Bishop’s Orchards Winery, Guilford, CT, Honey Peach Melba
3rd Place Bishop’s Orchards Winery, Guilford, CT, Happily Impeared
Wine – Other White
1st Place Jones Winery, Shelton, CT, Woodland White, 2011
2nd Place Bishop’s Orchards Winery, Guilford, CT, Hard Cider – Semi-Sweet
3rd Place Sunset Meadow Vineyards, Goshen, CT, Blustery Blend, 2010
Wine – Rosé
1st Place Taylor Brooke Winery, LLC, Woodstock, CT, St. Croix Rosé, 2011
2nd Place Sunset Meadow Vineyards, Goshen, CT, Rosé, 2011
3rd Place Jones Winery, Shelton, CT, Rosé of Cabernet Franc, 2011
You can visit the Connecticut Food Association at www.ctfoodassociation.org
FOURTH ANNUAL CONNECTICUT WINE FESTIVAL IS “GETTING
BETTER WITH AGE,” SAY PARTICIPATING WINERIES
More Music, More Entertainment, and More Wine at the Goshen Fairgrounds Saturday and Sunday, July 28th and 29th
Farmington, CT (July 18, 2012) –Connecticut wines will be on full display at the fourth annual Connecticut Wine Festival, Saturday and Sunday, July 28th and 29th, at the Goshen Fairgrounds, in Goshen, Connecticut. Featuring some of the finest, award winning local labels, thirteen participating wineries – all members of the Connecticut Vineyard and Winery Association (CVWA) – will be offering samplings of their many wines, while surrounded by music, artisan crafts, and wine lovers from all around the East Coast.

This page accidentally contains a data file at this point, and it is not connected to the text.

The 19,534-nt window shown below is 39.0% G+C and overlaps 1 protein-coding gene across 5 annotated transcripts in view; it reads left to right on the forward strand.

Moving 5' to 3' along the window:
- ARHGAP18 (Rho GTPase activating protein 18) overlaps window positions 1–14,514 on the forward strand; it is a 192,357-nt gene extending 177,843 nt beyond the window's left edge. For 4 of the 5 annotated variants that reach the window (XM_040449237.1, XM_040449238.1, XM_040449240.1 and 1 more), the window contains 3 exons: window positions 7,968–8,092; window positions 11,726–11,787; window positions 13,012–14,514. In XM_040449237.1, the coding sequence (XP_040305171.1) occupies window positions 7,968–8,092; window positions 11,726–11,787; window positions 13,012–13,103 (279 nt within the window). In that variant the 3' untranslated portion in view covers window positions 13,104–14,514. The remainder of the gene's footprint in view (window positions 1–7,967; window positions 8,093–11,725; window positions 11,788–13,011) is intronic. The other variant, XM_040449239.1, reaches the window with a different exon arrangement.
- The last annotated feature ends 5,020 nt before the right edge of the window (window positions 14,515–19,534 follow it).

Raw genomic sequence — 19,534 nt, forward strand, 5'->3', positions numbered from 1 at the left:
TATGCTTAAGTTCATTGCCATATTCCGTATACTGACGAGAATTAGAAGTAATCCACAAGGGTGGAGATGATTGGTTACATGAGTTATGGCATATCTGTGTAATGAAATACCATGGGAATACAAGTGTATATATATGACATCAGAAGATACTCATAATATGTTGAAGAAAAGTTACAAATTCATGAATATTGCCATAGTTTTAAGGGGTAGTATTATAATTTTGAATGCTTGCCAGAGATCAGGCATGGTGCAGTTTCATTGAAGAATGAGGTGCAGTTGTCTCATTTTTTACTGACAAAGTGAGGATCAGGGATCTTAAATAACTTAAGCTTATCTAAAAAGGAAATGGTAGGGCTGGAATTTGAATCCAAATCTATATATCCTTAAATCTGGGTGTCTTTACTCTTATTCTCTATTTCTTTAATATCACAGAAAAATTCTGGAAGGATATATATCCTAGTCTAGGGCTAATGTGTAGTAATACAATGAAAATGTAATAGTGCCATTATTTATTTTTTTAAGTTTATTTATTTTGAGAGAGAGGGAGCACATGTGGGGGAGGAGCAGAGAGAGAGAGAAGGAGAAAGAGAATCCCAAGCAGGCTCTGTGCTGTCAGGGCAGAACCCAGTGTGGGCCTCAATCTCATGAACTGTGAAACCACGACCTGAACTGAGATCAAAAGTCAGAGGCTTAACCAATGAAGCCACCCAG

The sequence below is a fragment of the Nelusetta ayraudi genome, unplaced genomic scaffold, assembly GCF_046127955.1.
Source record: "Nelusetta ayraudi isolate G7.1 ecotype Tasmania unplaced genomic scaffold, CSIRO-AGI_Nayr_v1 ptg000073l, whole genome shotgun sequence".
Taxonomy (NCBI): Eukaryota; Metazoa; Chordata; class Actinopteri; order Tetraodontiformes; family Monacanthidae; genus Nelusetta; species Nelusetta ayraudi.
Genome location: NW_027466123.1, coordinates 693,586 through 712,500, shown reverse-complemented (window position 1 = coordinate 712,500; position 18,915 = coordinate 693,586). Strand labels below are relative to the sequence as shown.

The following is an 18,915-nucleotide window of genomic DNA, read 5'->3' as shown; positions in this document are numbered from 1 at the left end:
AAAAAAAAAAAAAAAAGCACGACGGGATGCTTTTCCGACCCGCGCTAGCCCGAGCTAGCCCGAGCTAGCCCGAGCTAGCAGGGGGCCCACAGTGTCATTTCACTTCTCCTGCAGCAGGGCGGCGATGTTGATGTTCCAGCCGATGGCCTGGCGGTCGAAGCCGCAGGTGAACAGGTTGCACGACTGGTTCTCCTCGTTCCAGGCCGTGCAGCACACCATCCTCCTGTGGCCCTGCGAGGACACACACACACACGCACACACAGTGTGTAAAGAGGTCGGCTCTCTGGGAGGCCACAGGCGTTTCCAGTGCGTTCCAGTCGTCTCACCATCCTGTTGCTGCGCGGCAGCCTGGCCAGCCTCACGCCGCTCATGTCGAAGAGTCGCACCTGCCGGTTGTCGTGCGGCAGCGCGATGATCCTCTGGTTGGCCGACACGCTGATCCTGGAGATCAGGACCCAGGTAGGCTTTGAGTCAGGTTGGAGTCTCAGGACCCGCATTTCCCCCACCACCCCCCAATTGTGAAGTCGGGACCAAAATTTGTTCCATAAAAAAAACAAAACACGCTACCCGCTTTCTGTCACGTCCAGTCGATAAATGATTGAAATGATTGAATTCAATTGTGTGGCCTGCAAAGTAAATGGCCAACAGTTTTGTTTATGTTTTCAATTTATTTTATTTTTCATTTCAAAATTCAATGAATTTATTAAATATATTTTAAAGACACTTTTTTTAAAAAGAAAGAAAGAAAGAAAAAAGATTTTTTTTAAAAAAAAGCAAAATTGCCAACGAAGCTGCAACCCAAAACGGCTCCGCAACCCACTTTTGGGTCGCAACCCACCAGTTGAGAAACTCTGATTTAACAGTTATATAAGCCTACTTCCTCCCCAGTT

Daily admission to the CT Wine Festival is $25 in advance, available until July 21st at participating CVWA wineries, online, or by phone; $30 at the door. These tickets include free wine tastings, a commemorative festival wine glass (for the tastings) and a tote bag. Guests under 21 and Designated Drivers can attend for a reduced admission price of $10. Photo ID with proof of age is required for the wine tasting. Hours of the Festival are 12:00 Noon to 7:00 PM, Saturday, July 28; and 12:00 Noon to 6:00 PM Sunday, July 29. More information and a complete list of participating wineries can be found at www.ctwine.com.
Among the special events at the Festival is a wine class on Saturday, July 28th, conducted by Renée Allen, founder and Director of the Wine Institute of New England, which promotes wine appreciation and education at every level. Renée is a Certified Specialist of Wine and a member in good standing of the Society of Wine Educators, the internationally recognized accrediting organization. "We are looking forward to Renée joining us this year and are excited about the wine expertise she brings to the attendees," says Sherrie Palmer, Festival Manager.
Connecticut Wines – Winning Friends, Influencing People
Connecticut wines are making their marks in the world and growing in popularity. Last year’s festival drew a record number of attendees, including one special visitor, Governor Dannel P. Malloy. This year, a representative from the Governor’s office will be on hand to receive a special “Certificate of Appreciation” for his ongoing support of the local wine industry and its important contribution to the state’s tourism effort.